A couple of weeks ago, I received a calling in my ward to be the “Emergency Preparedness Specialist.” Seeing how I know very little about this subject, I thought I would document what I learn in my blog. Having this forum to write about emergency preparedness, I believe, will also motivate me, help me learn more, and provide me a place to post the resources I find.
An “In Between the Lines” Calling
When a member of my ward bishopric called me into his office and extended a call for me to serve, I accepted without hesitation. I then asked if he had any information he could give me about the duties of the Emergency Preparedness Specialist calling. He directed me to look up what it says about the calling in the LDS Church Handbook. When I got home, I went to LDS.org to the online version of Church Handbook 2. I searched and was ultimately unable to find information on this calling, but I wasn’t sure if it was that the calling didn’t exist or if it was just usability problems on the website. I pulled out my wife’s hard copy of the handbook, and searched some more, and eventually realized that there was no documented calling titled “Emergency Preparedness Specialist.”
Some time later I ran into a member of the bishopric in the hall at Church one Sunday. He asked me how my calling was going, and I said I wasn’t sure where to start. He asked me if I had read in the Handbook about the duties of my calling. I said I had looked but was unable to find that specific calling. He responded, “Yeah, that’s one of those in-between-the-lines callings,” and encouraged me to seek the inspiration from the Lord on how to magnify the calling.
What the Handbook Does Say Related to Emergency Preparedness
LDS Church Handbook 2: Administering the Church discusses the concept of the ward Welfare Specialist. It says:
“Welfare specialists serve as resources to help the bishopric and to help Melchizedek Priesthood and Relief Society leaders perform their welfare duties. The bishopric may call an employment specialist to help members prepare for and find suitable employment. The bishopric may also call other welfare specialists to help members with needs such as education, training, nutrition, sanitation, home storage, health care, family finances, and the Perpetual Education Fund.”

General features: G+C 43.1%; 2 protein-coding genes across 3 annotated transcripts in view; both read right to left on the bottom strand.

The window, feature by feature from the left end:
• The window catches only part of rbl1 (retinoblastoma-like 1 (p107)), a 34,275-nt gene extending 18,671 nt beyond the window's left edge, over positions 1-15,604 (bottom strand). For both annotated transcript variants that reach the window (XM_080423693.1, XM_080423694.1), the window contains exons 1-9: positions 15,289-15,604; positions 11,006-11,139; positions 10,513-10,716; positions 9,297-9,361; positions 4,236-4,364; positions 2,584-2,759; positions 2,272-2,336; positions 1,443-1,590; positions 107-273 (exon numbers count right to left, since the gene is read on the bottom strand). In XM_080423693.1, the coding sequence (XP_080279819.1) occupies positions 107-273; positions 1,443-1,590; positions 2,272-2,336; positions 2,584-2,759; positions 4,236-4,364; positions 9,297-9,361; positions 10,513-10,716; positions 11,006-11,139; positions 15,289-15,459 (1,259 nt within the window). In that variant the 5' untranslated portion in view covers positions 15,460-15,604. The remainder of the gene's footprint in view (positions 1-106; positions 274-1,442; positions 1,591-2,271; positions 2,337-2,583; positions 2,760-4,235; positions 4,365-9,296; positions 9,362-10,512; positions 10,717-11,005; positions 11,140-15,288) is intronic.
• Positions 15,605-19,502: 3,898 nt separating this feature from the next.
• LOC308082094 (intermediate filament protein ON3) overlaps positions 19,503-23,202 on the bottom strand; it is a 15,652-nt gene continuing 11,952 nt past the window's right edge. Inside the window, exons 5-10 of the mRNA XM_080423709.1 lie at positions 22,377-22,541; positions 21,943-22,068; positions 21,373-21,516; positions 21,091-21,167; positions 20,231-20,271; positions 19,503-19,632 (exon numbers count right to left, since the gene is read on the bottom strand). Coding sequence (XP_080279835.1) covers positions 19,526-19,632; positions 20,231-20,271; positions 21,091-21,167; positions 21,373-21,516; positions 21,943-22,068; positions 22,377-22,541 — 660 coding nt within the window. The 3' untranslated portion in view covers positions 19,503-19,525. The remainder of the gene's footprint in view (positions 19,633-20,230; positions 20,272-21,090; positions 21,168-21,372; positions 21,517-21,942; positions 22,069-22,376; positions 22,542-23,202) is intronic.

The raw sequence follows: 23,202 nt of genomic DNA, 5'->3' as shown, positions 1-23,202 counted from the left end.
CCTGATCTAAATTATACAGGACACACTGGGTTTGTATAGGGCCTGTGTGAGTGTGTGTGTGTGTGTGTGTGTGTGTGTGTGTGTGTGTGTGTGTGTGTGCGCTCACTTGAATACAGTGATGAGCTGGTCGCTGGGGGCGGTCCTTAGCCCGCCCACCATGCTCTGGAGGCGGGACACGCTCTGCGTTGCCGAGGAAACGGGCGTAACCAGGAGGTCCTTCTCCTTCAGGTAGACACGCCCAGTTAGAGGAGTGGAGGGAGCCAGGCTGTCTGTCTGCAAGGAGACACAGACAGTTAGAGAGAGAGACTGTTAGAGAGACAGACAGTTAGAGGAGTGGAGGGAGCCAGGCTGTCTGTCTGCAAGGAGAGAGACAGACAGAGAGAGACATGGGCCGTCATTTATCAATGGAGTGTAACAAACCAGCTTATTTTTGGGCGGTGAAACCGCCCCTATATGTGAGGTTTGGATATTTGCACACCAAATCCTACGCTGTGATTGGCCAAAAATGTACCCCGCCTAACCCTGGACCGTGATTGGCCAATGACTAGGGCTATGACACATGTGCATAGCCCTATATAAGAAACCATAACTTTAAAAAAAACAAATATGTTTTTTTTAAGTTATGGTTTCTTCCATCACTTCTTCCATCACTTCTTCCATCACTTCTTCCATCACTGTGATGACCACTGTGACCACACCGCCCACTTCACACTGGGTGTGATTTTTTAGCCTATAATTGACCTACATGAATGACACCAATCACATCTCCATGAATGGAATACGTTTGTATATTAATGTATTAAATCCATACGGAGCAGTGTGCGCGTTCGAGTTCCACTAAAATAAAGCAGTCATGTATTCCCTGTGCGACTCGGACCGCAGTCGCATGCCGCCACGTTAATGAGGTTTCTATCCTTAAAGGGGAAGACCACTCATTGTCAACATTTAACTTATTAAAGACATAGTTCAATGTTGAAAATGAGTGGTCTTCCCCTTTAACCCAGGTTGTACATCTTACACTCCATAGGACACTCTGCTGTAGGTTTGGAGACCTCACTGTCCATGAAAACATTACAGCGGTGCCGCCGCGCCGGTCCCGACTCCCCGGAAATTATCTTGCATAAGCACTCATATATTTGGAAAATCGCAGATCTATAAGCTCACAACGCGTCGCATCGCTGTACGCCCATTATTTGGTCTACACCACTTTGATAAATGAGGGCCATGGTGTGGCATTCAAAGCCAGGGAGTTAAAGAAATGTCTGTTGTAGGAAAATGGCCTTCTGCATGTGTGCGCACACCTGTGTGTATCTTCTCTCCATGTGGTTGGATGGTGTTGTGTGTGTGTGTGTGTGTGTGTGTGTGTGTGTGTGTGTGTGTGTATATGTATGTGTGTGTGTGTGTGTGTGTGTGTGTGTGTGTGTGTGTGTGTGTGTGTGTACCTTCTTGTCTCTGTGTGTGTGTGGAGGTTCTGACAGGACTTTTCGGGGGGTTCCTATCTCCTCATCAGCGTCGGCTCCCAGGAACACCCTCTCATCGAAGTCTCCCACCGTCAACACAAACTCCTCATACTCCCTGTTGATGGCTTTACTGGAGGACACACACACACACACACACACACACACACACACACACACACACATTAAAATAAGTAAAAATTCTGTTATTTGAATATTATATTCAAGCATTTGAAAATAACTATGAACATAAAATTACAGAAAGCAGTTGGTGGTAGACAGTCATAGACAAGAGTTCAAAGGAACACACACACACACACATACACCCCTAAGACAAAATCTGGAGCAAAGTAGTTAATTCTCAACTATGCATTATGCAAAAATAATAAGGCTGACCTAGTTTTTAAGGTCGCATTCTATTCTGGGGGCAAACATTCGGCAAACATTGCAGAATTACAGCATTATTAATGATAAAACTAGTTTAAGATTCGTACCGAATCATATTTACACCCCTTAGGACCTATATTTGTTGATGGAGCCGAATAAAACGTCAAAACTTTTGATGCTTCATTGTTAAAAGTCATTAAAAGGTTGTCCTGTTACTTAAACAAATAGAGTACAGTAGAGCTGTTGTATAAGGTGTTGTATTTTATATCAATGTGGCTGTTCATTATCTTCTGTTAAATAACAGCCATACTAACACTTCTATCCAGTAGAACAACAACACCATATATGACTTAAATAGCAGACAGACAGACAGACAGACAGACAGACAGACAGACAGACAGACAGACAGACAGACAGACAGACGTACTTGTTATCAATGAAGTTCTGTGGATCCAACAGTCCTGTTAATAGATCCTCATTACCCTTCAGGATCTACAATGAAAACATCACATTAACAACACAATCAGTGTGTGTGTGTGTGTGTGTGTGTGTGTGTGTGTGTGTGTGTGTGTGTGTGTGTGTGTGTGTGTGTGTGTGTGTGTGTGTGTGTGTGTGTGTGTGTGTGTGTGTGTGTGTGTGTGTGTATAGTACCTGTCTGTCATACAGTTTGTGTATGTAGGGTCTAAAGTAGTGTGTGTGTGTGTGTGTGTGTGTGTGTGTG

In the section on Ward Councils, it says:
“They compile and maintain a list of ward members whose skills might be useful in responding to short-term, long-term, or disaster-caused needs. They develop and maintain a simple written plan for the ward to respond to emergencies (see Handbook 1, 5.2.11). They coordinate this plan with similar plans in the stake and community.”
In the section on Stake Council Meeting, it also talks about emergency preparedness:
“Counsel together about welfare matters. Plan how to encourage members to be self-reliant. Ensure that welfare resources within the stake are made available to the wards as needed. Develop and maintain a simple written plan for the stake to respond to emergencies.”
In the section on policies and guidelines, the Handbook also briefly talks about emergencies.
“During an emergency, the stake presidency determines whether or not to hold regular ward meetings. In a community-wide emergency or disaster, the stake president may assist legitimate disaster relief agencies by allowing meetinghouses to be used as emergency shelters. The Church retains control. Stake and ward leaders ensure that people who use the buildings observe Church standards of conduct, including the Word of Wisdom, while they are in the buildings.”
There is also a sub-section on Self-Reliance, from the Welfare section of the Handbook. It is too lengthy to include here, but I plan to discuss that in a later post.
A Road Map Before Hitting the Accelerator
The counselor in the bishopric has, since that time, flooded me with ideas about what to do with this calling. He has talked to me about emergency response plans for the stake and other wards, about home storage and 72-hour kits, about proper sanitation and the handling of dead bodies, about nuclear weapons attacks and EMPs (electro-magnetic pulses). For me, moving forward on just about any of those items feels a bit like speeding up when one doesn’t know where he is going.
I think the next step is to develop emergency preparedness goals and plans based on gospel principles, the council of the living prophets, and the needs of the people in this area. According to the handbook, such plans and actions are ultimately the responsibility of the bishopric and ward council members. Yet, the bishopric seems to be looking to me to take the initiative to get it started. I will take that opportunity and begin by doing my homework, properly framing the issue and then, by counseling with the our councils, discuss possible solutions and hopefully arrive at God inspired results.